Beyond that, I don’t pay attention to the demographics of my students. A good portion of my professional life was spent managing sales and product development, fields where people are classified and segmented and treated as numbers. It’s pretty dehumanizing to be thought of merely by the group to which one has been assigned!
Instead, I think of my students as the individuals whom I’ve taught: men, women, gay, straight, fat, thin, young, old, Democrat, Republican, new to the topic, and seasoned shooters. Their commonality is that they wanted to take responsibility for their own safety. That’s the best demographic I can imagine!
What’s your training philosophy?
Never be afraid to admit you don’t know something. Bluffing fools no one.
Keep the end in mind. Context is more important than most people believe.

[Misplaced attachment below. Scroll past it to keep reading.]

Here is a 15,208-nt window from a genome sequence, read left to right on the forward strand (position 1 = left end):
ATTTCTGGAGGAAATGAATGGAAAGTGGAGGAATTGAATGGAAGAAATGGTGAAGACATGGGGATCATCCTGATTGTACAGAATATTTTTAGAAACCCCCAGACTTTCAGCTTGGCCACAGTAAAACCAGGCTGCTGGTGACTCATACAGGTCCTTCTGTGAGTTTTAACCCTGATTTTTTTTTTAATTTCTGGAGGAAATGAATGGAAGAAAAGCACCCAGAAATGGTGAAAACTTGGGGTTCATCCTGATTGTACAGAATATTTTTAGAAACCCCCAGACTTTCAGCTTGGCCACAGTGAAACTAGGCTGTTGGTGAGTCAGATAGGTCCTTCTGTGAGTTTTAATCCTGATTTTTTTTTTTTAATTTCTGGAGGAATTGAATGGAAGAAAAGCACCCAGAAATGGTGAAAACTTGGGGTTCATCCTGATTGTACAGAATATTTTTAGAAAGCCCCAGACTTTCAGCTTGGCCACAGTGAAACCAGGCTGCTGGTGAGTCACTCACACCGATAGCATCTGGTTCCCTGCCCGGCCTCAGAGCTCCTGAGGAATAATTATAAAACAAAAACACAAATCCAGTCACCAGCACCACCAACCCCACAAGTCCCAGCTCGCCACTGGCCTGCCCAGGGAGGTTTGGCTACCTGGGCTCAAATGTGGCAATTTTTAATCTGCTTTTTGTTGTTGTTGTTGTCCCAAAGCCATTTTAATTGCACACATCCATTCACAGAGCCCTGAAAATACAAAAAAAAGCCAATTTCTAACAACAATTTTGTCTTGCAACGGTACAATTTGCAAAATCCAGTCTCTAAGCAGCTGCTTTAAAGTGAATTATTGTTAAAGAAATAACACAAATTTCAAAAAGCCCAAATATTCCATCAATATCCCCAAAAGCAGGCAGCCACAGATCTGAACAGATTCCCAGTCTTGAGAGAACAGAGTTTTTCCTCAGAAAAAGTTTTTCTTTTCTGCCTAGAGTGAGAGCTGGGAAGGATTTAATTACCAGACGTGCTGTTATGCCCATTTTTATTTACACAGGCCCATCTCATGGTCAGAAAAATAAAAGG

The student is why a teacher exists. Give them what they need, not what you like.
Explain the why as thoroughly as you do the what. If students understand the why, they will remember the what. It doesn’t work as well the other way around.
Pay attention to students’ questions and answer them with integrity.
You’re the expert, the person the students trust. Act like you deserve it.
Don’t promise what you can’t deliver.
Always remain a student. No one is so good that he can’t learn more.
When you stop enjoying the job, quit. A bitter teacher is useless.
Looking ahead, what do you see in the future for yourself as a trainer?
My main interest is in becoming a better teacher, to continually improve at the art of instruction. I’m not as interested these days in staying on the cutting edge as a shooter or in the equipment race. I’d rather be at the forefront of educational thought and practice. That’s not to say I’ll let my skills atrophy or become blissfully unaware of the latest in ballistics, but I emphasize teaching.